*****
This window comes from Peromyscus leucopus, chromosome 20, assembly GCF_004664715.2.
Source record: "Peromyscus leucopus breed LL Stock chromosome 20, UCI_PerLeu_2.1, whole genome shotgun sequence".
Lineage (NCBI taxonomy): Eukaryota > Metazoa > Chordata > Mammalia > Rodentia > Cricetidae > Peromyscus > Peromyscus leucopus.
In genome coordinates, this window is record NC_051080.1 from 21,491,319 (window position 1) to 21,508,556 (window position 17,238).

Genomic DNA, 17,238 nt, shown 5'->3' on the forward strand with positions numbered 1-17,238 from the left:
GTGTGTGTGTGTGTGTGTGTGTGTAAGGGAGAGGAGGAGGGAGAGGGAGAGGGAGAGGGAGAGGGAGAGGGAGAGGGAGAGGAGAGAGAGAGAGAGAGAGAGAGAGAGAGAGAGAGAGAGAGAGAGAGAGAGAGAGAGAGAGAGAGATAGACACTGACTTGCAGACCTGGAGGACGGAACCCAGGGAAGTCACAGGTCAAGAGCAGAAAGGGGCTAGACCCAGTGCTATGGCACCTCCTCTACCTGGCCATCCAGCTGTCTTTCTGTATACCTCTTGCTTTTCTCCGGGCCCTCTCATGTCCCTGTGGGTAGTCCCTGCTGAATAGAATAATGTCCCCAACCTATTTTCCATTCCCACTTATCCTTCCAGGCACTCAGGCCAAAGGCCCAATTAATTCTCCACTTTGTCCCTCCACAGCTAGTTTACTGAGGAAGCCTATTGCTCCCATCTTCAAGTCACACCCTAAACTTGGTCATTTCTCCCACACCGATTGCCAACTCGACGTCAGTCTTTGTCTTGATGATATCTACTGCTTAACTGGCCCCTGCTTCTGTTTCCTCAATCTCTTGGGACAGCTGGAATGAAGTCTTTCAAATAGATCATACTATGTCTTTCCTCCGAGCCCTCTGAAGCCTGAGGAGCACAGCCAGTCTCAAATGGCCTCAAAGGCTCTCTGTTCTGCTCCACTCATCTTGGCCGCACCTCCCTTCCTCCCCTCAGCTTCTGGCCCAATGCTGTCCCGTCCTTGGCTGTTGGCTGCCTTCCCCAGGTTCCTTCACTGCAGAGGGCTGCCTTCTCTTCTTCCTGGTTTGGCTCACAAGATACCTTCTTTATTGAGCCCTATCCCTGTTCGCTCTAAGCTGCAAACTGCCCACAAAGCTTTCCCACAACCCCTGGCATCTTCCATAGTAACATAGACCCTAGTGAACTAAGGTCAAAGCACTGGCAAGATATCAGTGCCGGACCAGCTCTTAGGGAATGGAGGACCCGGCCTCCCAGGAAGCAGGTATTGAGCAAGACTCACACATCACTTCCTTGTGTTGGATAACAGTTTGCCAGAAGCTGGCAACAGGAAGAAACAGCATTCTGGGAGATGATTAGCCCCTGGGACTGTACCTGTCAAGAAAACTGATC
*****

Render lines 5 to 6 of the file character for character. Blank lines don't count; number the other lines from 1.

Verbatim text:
Genomic DNA, 17,238 nt, shown 5'->3' on the forward strand with positions numbered 1-17,238 from the left:
GTGTGTGTGTGTGTGTGTGTGTGTAAGGGAGAGGAGGAGGGAGAGGGAGAGGGAGAGGGAGAGGGAGAGGGAGAGGGAGAGGAGAGAGAGAGAGAGAGAGAGAGAGAGAGAGAGAGAGAGAGAGAGAGAGAGAGAGAGAGAGAGAGATAGACACTGACTTGCAGACCTGGAGGACGGAACCCAGGGAAGTCACAGGTCAAGAGCAGAAAGGGGCTAGACCCAGTGCTATGGCACCTCCTCTACCTGGCCATCCAGCTGTCTTTCTGTATACCTCTTGCTTTTCTCCGGGCCCTCTCATGTCCCTGTGGGTAGTCCCTGCTGAATAGAATAATGTCCCCAACCTATTTTCCATTCCCACTTATCCTTCCAGGCACTCAGGCCAAAGGCCCAATTAATTCTCCACTTTGTCCCTCCACAGCTAGTTTACTGAGGAAGCCTATTGCTCCCATCTTCAAGTCACACCCTAAACTTGGTCATTTCTCCCACACCGATTGCCAACTCGACGTCAGTCTTTGTCTTGATGATATCTACTGCTTAACTGGCCCCTGCTTCTGTTTCCTCAATCTCTTGGGACAGCTGGAATGAAGTCTTTCAAATAGATCATACTATGTCTTTCCTCCGAGCCCTCTGAAGCCTGAGGAGCACAGCCAGTCTCAAATGGCCTCAAAGGCTCTCTGTTCTGCTCCACTCATCTTGGCCGCACCTCCCTTCCTCCCCTCAGCTTCTGGCCCAATGCTGTCCCGTCCTTGGCTGTTGGCTGCCTTCCCCAGGTTCCTTCACTGCAGAGGGCTGCCTTCTCTTCTTCCTGGTTTGGCTCACAAGATACCTTCTTTATTGAGCCCTATCCCTGTTCGCTCTAAGCTGCAAACTGCCCACAAAGCTTTCCCACAACCCCTGGCATCTTCCATAGTAACATAGACCCTAGTGAACTAAGGTCAAAGCACTGGCAAGATATCAGTGCCGGACCAGCTCTTAGGGAATGGAGGACCCGGCCTCCCAGGAAGCAGGTATTGAGCAAGACTCACACATCACTTCCTTGTGTTGGATAACAGTTTGCCAGAAGCTGGCAACAGGAAGAAACAGCATTCTGGGAGATGATTAGCCCCTGGGACTGTACCTGTCAAGAAAACTGATC